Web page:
One of my brothers was arrested for date rape in the mid-90s. My family was all up in arms. I remember my mother using the evilest tone of voice to say something about “that lying fat bitch.” All along I thought that the lying fat bitch and I are one in the same. I refused to go to his trial and am sad that I didn’t have the courage to step up and testify. At the time I felt like I could have put him away for a long time.
In my late 20s, my saving grace was psychotherapy. I lucked out and clicked with the first therapist that I met. After countless sessions, covering everything from lack of confidence to overeating, I was ready to tackle my abuse story. It was ugly, but talking about it helped me to release my shame. I did not and do not have to feel obligated to those two brothers. I built up the courage to write them letters and one day I actually sent them. The premise was, ‘I remember what you did, I’m not carrying it with me anymore, and I will not celebrate you.’ They were both living with women with families at the time, and I warned them against touching more children.
It was freeing, but I was scared. I had nightmares of them coming to my home and shooting me. The truth is hard.
Not long after I sent the letters, I also disclosed my secret to my parents. It was one of the most challenging things that I have ever done. Their response? My father said nothing. My mother told me, “that’s just what happens to girls in families.” At that point, I didn’t want to take my life, but I was worried that I could somehow inadvertently harm myself because the pain was so deep. I had to argue with my mother about rape, because she was under the impression that, at five-years-old, I chose to engage in sexual activity and was not held against my will. My third brother did step up to support me, but he still cannot comprehend the situation. I don’t think that I’ve shared the panties story with him (I told him that I wouldn’t go into detail) but I have to remind him that it wasn’t ‘kids being kids’ as there is a clear imbalance of power between an eighth grader and a five-year-old. I learned about inappropriate touching at six – they knew better and repeatedly committed a crime anyway.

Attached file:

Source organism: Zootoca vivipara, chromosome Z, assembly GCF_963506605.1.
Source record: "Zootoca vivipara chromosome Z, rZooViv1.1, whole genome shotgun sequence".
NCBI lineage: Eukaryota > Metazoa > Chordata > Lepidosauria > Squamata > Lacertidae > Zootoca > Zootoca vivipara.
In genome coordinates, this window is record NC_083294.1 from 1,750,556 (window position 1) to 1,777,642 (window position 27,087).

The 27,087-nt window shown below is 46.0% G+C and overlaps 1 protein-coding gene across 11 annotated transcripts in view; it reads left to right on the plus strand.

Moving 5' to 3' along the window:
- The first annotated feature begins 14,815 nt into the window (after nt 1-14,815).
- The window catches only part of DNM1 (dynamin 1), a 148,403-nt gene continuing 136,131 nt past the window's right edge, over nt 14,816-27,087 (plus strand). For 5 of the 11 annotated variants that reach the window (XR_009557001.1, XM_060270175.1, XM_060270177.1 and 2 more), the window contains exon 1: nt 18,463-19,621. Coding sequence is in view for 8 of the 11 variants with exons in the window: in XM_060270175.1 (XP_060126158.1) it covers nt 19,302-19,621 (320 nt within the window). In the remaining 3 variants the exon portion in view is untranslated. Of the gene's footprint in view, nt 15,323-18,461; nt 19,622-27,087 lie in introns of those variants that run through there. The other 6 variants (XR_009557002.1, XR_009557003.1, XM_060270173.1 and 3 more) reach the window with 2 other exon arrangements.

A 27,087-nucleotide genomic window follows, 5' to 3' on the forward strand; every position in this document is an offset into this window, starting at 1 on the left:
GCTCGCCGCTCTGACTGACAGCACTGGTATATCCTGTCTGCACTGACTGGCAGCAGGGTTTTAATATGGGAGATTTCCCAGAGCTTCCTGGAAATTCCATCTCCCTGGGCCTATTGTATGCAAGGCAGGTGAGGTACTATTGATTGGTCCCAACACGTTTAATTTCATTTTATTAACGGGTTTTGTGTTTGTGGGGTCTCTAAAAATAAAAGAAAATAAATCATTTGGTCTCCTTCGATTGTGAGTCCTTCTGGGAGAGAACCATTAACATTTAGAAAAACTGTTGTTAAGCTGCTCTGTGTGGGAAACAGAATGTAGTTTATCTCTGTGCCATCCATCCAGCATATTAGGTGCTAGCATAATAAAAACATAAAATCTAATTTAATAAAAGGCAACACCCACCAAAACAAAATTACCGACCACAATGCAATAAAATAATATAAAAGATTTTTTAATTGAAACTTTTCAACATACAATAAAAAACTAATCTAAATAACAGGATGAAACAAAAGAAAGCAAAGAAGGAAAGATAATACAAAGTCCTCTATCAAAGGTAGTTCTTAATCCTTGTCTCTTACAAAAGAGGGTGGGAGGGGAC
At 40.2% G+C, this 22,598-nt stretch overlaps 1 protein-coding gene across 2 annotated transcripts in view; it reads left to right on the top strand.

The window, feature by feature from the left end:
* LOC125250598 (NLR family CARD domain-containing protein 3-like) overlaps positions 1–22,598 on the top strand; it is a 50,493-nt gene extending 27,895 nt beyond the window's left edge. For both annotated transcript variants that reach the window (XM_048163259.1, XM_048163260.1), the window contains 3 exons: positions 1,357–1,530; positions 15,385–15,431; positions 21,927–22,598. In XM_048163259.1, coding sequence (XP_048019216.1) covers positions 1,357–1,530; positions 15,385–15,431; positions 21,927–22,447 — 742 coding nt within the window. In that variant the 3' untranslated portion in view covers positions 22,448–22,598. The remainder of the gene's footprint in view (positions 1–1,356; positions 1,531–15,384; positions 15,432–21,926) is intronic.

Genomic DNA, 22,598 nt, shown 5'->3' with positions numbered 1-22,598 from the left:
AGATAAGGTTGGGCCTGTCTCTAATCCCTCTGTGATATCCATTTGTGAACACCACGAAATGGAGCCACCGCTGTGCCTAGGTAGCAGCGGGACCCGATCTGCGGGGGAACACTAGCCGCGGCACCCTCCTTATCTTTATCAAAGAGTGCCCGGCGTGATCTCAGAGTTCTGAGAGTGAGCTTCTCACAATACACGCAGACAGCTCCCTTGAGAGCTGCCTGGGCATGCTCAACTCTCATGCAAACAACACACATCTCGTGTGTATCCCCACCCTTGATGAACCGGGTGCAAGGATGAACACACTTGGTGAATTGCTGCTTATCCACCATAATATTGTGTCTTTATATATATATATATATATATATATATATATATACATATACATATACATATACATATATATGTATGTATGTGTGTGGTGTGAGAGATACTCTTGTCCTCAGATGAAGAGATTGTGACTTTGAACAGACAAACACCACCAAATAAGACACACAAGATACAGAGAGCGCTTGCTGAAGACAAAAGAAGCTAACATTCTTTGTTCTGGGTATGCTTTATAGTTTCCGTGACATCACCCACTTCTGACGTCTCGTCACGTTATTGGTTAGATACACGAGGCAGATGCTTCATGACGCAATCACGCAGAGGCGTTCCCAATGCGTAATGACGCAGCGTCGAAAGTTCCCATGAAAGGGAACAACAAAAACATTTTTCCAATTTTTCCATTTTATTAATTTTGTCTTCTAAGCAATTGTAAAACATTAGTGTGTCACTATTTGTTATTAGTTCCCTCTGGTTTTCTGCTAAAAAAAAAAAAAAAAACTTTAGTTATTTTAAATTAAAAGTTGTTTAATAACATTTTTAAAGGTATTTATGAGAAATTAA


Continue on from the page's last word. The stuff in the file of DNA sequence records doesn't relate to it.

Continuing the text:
I’ve been separated from my adoptive family (with the exception of my third brother) for two years, and the primary reason is a difference in values. I think girls are worth more. I think I am worth more. I’ve recovered emotionally to some extent during this time period as I don’t have any more negative interactions to fill up my baggage. Some friends ask if I will reconcile with my family. I don’t know. I know that I don’t want to be around my two brothers ever again and that I think it is insane that the family tolerates their drinking. Blood does not tie us, so is this a forever obligation? There is a shared history, but women who partner with abusive men have shared a history – should they even keep loose ties? Without common language, values or interests, it feels like there is nothing left to explore.
Have you ever experienced inappropriate behavior from your adoptive family – rape, neglect, abuse?